The other day I shared with you an overview and demo of the Photo Sleeve Fuse from WRMK. Today, I’m giving it the full work out, including cutting other plastics with it!
Disclosure: Samples provided for review purposes; however my opinions are honest and my own and based on my first-hand experience. I was not financially compensated for this review/video nor does the product company have any control over it’s content. Some links below may be affiliate links and I will be compensated with a portion of the purchase price- usually 5-7%. So thank you for your support!
Here’s how it’s described
We R Memory Keepers 662567 – FUSE Photo Sleeve Tool. You will love how easy this tool is to operate, and it allows you more freedom in your projects because you aren’t bound by the dimensions of photo sleeves that manufacturers make. You can come up with any shape or design you desire. It’s amazing what you can do with the We R Memory Keepers photo sleeve FUSE tool.
- (1) tool
- (1) fusing tip
- (1) cutting tip
- (1) ruler
- (1) stencil
- (1) tool stand
First let’s take a closer look. It’s a very simple tool- there is a colored plastic hand grip (teal or purple, depending on the one you get) , and “wand” area, and then a replaceable tip. The standard kit comes with a sealing/cutting tip and a perforating tip. The HSN bundle comes with an additional diamond and striped wheel.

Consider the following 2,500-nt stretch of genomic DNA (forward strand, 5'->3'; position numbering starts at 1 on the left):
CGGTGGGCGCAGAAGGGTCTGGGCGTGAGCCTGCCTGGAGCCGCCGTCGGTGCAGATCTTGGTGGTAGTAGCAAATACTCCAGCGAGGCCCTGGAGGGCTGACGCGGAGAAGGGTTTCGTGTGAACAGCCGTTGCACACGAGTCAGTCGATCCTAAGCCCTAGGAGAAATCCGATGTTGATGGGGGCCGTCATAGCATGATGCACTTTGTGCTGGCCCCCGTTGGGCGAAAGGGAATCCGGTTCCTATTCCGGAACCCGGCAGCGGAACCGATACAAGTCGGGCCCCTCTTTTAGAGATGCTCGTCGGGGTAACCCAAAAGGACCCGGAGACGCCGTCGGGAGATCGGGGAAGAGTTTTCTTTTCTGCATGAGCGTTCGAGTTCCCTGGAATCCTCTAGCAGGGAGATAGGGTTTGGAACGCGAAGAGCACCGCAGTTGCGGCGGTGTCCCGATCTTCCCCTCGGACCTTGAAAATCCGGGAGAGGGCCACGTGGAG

You screw in a tip, plug it in, and wait for it to heat up. There is no on/off switch nor is there an indicator light that tells you when it’s ready to go. I’d love to see these features added.
Pro tip: you really MUST use a heat-resistant mat with this tool if you want to protect your table top. There is one with the HSN bundle (see that video here) or the Plaid Hot Glue Gun Helpers Mat works great, or even the Imagine Crafts Craft Mat.
Then you are ready to go! I made you this 5-minute video so that you can see it in action.
Here are the samples that I shared in the video:
Remember that there IS a learning curve, especially with the speed at which you move the tool, pressure and angle. I recommend holding the tool 45-90 degrees, and counting 1-miss-iss-ip-pi…. it helped me!
You will see the fuse marks; but I think that it’s part of the aesthetic, much like seeing stitch lines.
I’m going to spend a little more time with this tool- I’m thinking that it might be good for cutting stencils, and of course I’ve already wondered how it compares to a woodburning tool. Do you have any questions? I’d love to hear from you as I’m working on the follow up!
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